The Gristle

A deep, purple bruise
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A DEEP, PURPLE BRUISE: Of the many moving pieces on Election Night, the Gristle’s eye was fixed on the role of rural Whatcom County as a bellwether for emerging state and national political trends—primarily, whether the searing, scalding bitter TEA of movement conservatives had cooled. Early results indicate it has, in drips and dribbles of polling data.

The People of Washington—who’ve had the foresight to create a bipartisan process wherein federal, state and local voting districts are discussed, analyzed and rationally agreed upon—really have no idea how powerfully movement conservatives were able to stamp their radical imprimatur like a deep bruise into the flesh of the nation. The tea party movement rose like a sharp musical note in precise time with the national Census and its attendant requirement to redistrict our political representation. Unlike Washington, the redistricting of most states is imposed by the majority of whoever’s in charge, no matter how slim or transient that majority and their mandate might be. And a faction of far-right extremists gained power at the exact moment when their peculiar virus could be wound permanently into the nation’s DNA.

If the nation’s 2012 red-and-blue electoral map looks a lot less like the country you know and much more like the division of the states at the outbreak of the Civil War, understand it is no accident: The very frameworks of our government—the senate, our electoral college—were designed to hold in place stubborn ideas like slavery and the ascendance of a landed aristocracy against populist reforms. Our Madisonian instruments protect a minority view; our strange oligarchy of consumer-based, investor-owned capitalism polices it.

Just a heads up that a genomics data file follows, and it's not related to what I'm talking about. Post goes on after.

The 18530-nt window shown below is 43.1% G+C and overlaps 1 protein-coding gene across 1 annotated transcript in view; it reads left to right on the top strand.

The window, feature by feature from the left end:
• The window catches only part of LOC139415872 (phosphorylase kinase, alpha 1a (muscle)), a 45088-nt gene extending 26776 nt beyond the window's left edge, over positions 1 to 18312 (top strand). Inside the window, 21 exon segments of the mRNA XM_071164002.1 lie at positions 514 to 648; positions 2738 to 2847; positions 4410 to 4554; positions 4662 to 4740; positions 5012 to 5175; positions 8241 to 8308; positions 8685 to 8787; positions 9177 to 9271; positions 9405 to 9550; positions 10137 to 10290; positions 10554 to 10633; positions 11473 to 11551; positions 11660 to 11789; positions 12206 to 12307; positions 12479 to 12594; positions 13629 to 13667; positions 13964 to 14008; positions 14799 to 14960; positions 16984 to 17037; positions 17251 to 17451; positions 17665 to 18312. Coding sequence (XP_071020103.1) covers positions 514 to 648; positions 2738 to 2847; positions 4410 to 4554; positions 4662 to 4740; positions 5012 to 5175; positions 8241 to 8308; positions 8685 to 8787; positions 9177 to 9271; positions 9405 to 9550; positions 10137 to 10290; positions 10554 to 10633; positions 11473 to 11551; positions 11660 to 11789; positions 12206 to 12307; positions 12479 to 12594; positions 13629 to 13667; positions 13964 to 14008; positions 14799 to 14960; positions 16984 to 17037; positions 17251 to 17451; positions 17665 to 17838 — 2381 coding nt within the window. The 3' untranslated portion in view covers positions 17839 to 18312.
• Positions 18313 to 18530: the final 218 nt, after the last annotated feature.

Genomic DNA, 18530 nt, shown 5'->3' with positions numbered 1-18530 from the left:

In the hands of a more adept and circumspect modern conservative movement, instruments protecting the rights of minority interests are a good thing. It’s the weird Randian-Calvinism fusion that empowers the minority of the already exceedingly powerful, that misapprehends the very nature of tyranny, that is at odds with our democratic institutions. We have a conservative movement that has systematically destroyed its own capacity to respond to the conditions and problems that actually exist in the world.

For sure, tea party excesses—a nominating theater where accomplished conservatives around the country were forced out in favor of firebreathers and paleo-­demogogues—kept the U.S. Senate strongly in the hands of Democrats.